Whether stitched or stapled this kind of single signature book is the foundation of Zines, Pamphlets and Chapbooks. I have yet to find a good explanation or description that really differentiates between the three. My interpretation is that it’s the production value that really sets the three apart but even then that’s not cut and dried.

I had been thinking of zines as being a bit rough and ready, a home made DIY magazine. I had come across zines before in the context of music – fans diy efforts to put together a magazine that supports their local music scene or their favorite band.

A collection of zines from Another Place Press

Photo book publishers such as Another Place Press and Kozu Books are producing zines, using the term zine to separate these smaller books from their other books. For Kozu books this means perfect or pur binding rather than thread sewn. While the zines (Field Notes) from Another Place Press are folded and staple bound. Take a look below:

I definitely think that a short body of work could be printed and finished by hand in a similar way to these more ‘commercial‘ zines are. Looking forward to giving this a go in the next couple of weeks.

More about Chapbooks soon!

Feeling Bloated

For a variety of reasons my diet went south at the end of 2020. I indulged in making all the things I enjoy but I’m not supposed to eat – ice cream, pizza (I could live on these alone!), bread, cookies and cakes. A few months of that has left me feeling bloated. Happy but very bloated. Fortunately my choice of clothes can tolerate a 10lb swing in weight. I’m now following my version of the Fast800 diet and back into a zone my doctor would rather I be in.

Thinking about this and the bit of spring cleaning that I have been doing in my office has made me recognize that I need to trim back on some of the stuff.

I love books, so it’s always hard to consider getting rid of them. Low hanging fruit are the manuals for long gone versions of photoshop and light room. I like Scott Kelby’s 7 point processing system which is described for Photoshop CS3 (Wow – that was 2007) while a little dated the thinking is still sound. I’ll hang on to that one until the new edition comes out later in the summer but the others – Lightroom 4, Lightroom 5, Photoshop CS5 and more – will all have to go.

I have boxes and boxes of prints that I made when I was first starting out. While it kills me to do it, these also really need to go. I’m never going to use them for anything – the prints are my first attempts to make art prints, long before I met Bob Korn and had some foundational lessons in how to see color in a print.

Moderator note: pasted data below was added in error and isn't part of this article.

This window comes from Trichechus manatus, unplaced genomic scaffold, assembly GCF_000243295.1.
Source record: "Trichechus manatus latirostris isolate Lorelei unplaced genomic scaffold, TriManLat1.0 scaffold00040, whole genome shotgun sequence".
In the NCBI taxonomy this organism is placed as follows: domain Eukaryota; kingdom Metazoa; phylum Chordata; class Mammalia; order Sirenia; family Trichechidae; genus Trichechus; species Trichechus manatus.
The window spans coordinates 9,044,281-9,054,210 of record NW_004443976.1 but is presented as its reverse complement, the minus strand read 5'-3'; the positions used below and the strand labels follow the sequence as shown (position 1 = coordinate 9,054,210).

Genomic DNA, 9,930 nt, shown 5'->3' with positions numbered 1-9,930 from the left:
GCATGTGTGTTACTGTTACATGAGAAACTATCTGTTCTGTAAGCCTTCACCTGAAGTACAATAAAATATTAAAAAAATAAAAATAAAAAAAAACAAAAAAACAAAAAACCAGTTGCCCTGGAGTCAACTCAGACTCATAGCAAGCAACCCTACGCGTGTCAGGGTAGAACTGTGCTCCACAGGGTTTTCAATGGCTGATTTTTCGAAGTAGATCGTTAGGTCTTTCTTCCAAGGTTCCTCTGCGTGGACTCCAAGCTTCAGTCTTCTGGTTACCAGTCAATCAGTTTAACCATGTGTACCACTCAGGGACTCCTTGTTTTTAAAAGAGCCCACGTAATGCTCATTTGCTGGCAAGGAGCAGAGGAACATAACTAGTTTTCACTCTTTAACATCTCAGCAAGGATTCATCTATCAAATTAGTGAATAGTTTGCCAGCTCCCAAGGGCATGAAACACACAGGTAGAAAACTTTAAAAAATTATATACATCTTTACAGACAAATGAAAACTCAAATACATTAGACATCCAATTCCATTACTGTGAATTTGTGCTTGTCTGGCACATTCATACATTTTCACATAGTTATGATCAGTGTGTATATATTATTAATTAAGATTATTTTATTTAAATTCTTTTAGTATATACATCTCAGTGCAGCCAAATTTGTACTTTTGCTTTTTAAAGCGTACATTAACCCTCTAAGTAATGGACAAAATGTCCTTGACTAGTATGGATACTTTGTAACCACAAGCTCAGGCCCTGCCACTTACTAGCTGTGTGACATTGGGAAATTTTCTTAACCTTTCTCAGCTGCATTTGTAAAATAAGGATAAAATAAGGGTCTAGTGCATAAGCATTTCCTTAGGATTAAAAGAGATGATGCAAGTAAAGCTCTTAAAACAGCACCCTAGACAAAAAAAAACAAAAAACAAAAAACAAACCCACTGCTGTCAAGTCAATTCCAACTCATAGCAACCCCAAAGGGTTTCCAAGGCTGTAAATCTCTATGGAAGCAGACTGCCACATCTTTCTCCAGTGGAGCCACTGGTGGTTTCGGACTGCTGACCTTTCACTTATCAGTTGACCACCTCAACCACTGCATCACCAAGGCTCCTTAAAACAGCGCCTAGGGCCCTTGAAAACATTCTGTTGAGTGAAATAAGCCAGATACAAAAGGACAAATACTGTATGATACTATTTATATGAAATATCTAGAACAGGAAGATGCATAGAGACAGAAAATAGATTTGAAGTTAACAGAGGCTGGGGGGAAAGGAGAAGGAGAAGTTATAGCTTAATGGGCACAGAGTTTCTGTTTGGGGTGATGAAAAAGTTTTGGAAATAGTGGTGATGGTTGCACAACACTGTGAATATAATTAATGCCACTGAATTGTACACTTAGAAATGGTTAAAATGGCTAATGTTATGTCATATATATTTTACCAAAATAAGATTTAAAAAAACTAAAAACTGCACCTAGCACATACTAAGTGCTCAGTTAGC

I also have boxes of gear that need to be purged. I found recently that the speed lights I have didn’t work because the batteries in them had corroded. Oops! An expensive mistake. How much other stuff that I have that is in danger of going the same way?

How about you? How often do you have a good clear out? Where are you in the scale of minimalist to horder? How do you decide what to keep and what to toss?

An Alternate to the Folio – Boxes of Prints

Having written about folios as an alternative to a book I thought it was worthwhile pointing to another solution which is the box of prints.

I understand that historically these might have been matted prints but a trend that I am seeing emerge over the last few years is for photographers to offer boxes of prints to their audience. These prints can range from a representative collection of prints spanning a few years, the output from the previous year or just the most recent season.

I was exciting to receive Simon Baxter’s first box set of prints recently and thought I would show you how he pulled this project together as a case study for what excellent could look like.

It’s easy enough to to buy a photo box off the shelf pop your prints in and call it a day but Simon went beyond this. He has his logo embossed in the box lid, the lid itself is hinged and held closed with a small magnet – a nice touch! Inside the box is a colophon/text sheet describing the project and the package of prints. I was impressed – the small details took it to the next level. Take a look in the video below.

Check out more of Simon’s photography at his website here and take a look at his videos at his YouTube channel here.

Engaging with the Masters

In looking at the work of Peter Dombrovskis over the last few weeks I couldn’t help but wonder about how we engage with the work of the ‘photography masters’. My preference of course is through books. Based on my Peter Dombrovskis experience this is a challenge.